Banks are the whip and buggy of the technology era.
We can video chat in real time with anyone on earth. Self-driving cars escort passengers across town. Satellites 300 km above the earth can pinpoint our location to within a few metres.
Yet it still takes three days to send money from, say, Chicago to Mexico City.
That’s because the global financial system relies on decades-old technology.
Blockchain and cryptocurrencies are changing that. And they threaten not just the old way of doing things… but entire business models.
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Financial institutions that rely on antiquated ways of doing things are going to have to adapt… or become obsolete.
Banks haven’t accepted the crypto revolution – yet
The most obvious financial system for disruption is international money transfers. The World Bank estimates US$689 billion will flow across borders in 2018, as migrants and immigrants send money home (what’s known as “remittances”).
Fees on those money transfers range anywhere from 5 percent to 9 percent (or even higher for small-sum transfers). Those fees generate financial institutions well over US$30 billion in revenues per year.
Cryptos are designed to transfer money with low costs, nearly instant transactions across borders, and increased security, reliability and flexibility.
But banks have resisted innovations like this. It’s hard to blame them. They’re sitting on a US$30 billion cash cow. That’s probably part of the reason why many banks have expressed scepticism (even hatred) towards cryptos.
For example, Jamie Dimon, the CEO of JPMorgan Chase, has called bitcoin “stupid” and a “fraud”, among other things.
But not everyone’s blind to crypto’s potential. Even the International Monetary Fund (IMF), the very definition of a slow-moving financial bureaucracy, is thinking about how cryptocurrency can interact with central banks. It recently said that central banks may one day issue their own cryptocurrencies.
“Above all, we must keep an open mind about crypto assets and financial technology more broadly, not only because of the risks they pose, but also because of their potential to improve our lives,” IMF Managing Director Christine Lagarde said.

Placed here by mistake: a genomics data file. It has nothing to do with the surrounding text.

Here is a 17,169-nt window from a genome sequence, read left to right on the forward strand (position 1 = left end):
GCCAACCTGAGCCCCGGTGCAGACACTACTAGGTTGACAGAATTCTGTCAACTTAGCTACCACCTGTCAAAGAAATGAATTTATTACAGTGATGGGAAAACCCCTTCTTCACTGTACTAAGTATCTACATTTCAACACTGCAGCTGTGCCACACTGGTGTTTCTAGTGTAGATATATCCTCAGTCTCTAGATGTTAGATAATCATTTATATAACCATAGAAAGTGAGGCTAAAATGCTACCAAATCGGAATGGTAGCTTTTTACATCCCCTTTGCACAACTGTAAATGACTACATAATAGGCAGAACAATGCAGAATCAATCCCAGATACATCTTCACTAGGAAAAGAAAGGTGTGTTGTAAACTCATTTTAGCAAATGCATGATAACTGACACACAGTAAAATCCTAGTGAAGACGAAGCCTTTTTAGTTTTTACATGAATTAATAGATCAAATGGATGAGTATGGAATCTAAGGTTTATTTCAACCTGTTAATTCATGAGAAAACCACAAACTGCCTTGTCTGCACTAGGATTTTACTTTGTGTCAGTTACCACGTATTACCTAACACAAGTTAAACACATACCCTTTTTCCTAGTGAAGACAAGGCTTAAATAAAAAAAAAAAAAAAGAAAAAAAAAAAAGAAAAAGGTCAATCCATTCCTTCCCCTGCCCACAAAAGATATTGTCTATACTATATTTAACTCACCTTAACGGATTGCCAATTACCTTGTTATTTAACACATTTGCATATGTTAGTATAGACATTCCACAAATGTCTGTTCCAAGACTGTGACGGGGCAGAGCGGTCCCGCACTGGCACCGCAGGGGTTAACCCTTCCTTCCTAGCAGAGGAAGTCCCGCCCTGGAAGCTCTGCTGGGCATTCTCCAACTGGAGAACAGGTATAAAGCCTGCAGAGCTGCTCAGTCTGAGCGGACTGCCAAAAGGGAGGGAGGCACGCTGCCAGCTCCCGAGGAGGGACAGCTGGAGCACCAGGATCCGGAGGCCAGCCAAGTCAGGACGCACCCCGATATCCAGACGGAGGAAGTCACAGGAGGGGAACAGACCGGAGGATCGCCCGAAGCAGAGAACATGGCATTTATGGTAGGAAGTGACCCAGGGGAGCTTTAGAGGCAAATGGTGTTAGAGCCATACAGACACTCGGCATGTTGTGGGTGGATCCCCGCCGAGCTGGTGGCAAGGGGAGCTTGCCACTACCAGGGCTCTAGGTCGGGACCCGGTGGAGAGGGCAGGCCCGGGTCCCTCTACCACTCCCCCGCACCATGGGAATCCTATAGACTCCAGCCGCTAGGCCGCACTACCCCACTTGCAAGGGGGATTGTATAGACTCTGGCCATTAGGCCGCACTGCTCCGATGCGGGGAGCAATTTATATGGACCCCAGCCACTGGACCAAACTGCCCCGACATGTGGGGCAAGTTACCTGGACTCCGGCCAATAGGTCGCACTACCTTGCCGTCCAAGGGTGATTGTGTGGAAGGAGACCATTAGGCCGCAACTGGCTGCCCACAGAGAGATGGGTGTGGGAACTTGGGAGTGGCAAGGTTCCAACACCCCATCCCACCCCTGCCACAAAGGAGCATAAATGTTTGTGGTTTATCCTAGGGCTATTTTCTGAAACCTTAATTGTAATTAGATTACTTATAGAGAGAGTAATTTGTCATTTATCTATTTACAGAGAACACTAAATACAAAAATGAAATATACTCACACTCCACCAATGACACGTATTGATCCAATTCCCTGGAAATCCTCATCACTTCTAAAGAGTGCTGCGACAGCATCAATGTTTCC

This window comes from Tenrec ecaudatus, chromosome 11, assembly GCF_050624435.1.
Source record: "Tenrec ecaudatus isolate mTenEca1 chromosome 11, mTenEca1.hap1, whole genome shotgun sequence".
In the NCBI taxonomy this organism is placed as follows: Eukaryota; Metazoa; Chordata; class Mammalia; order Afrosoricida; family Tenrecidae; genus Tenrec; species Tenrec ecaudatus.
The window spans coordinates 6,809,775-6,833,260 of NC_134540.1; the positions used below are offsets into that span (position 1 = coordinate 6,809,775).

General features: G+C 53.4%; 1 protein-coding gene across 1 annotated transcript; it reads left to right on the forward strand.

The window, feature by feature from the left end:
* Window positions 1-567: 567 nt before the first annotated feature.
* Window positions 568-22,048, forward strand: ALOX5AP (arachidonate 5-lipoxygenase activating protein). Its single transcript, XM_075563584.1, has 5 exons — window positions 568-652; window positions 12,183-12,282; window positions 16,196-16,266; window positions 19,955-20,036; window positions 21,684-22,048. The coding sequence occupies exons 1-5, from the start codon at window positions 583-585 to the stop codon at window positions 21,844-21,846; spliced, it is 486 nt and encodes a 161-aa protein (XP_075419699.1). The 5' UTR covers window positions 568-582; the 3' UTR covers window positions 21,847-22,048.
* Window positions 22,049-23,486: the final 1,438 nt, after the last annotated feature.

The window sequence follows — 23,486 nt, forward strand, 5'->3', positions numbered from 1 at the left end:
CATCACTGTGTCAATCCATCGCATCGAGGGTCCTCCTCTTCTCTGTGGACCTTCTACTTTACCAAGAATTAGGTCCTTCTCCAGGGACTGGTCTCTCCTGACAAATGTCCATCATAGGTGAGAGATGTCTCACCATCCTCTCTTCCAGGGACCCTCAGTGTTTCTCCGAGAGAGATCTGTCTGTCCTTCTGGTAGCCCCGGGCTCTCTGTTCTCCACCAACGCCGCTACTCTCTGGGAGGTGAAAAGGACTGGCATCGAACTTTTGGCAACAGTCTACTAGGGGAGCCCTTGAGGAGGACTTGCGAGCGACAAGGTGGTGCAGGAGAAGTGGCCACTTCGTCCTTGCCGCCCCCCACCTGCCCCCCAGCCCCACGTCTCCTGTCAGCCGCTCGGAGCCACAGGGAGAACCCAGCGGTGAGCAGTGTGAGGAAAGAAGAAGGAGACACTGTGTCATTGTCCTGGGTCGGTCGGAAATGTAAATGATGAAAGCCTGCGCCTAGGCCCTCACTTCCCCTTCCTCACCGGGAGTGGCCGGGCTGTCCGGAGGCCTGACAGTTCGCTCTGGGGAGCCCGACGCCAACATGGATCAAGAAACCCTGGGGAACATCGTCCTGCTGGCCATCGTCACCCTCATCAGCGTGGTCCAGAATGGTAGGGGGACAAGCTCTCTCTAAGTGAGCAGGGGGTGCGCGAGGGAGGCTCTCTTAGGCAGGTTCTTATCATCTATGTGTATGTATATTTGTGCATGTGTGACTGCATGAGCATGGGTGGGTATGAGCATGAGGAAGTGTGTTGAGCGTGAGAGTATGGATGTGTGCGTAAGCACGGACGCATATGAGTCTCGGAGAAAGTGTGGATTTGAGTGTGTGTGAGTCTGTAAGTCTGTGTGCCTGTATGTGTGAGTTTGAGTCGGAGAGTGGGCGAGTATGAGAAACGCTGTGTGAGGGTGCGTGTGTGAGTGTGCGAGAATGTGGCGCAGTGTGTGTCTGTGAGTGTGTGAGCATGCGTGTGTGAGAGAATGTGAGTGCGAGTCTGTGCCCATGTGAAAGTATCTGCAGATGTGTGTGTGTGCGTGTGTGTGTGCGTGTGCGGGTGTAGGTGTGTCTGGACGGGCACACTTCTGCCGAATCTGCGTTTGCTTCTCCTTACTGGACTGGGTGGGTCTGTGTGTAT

Crypto is already changing the banking world
Whether or not banks want it, crypto is already changing the banking world.
For example, in early October, an international money transfer platform that’s as much as 70 percent cheaper than existing solutions launched consumer testing. On this platform, it doesn’t take days to move money across international borders… it takes seconds. And it’s powered by crypto.
The platform also frees up large chunks of capital for banks. No longer will they have to fully prefund accounts in local currencies, leaving it there in anticipation of future transfers.
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Now, local currencies can be converted into crypto, instantly sent around the world and converted back to whatever local currency the recipient desires. That gives banks access to cash they’d once left sitting in foreign bank accounts.
Another company is moving money between Mexico and the European Union. It currently takes 2-3 days to send US$1,000 across the Atlantic, and costs between US$40 to US$75. With crypto and blockchain technologies, that same transaction can be completed in two minutes at a cost of US$0.02.
It’s a huge step forward with staggering implications.
If you look at overall global money flows, more than US$155 trillion crosses international borders every year. And cross-border payments generate some US$300 billion in revenue for banks, according to management consulting company McKinsey & Company.
The revolution is coming
It’s a matter of time before crypto and blockchain technologies prove they can save banks and consumers huge sums of money and time. As more banks come on board, we’ll see even more benefits.
Faster transfers will lead to accelerated money velocity – the pace at which money changes hands. That, in turn, will speed up international business, boost productivity and ultimately accelerate innovation.
In this new environment, the earliest adopters will see the biggest profits – while driving down costs for consumers. Slower-moving banks will be forced to adapt or lose their customers. (After all, a customer doesn’t care about the technology behind a bank. He just wants services to be reliable, fast, cheap and easy to use. If a bank can’t keep up, the customer will go elsewhere.)
Revolutions don’t always start with a bang. Some start small, gathering strength and speed until they’re so big that anyone committed to the old way of doing things is swept aside.
Crypto is small now, but I’m certain it will revolutionise the way we bank. And it’ll happen far faster than anyone suspects.
Editor and Lead Analyst, Crypto Capital
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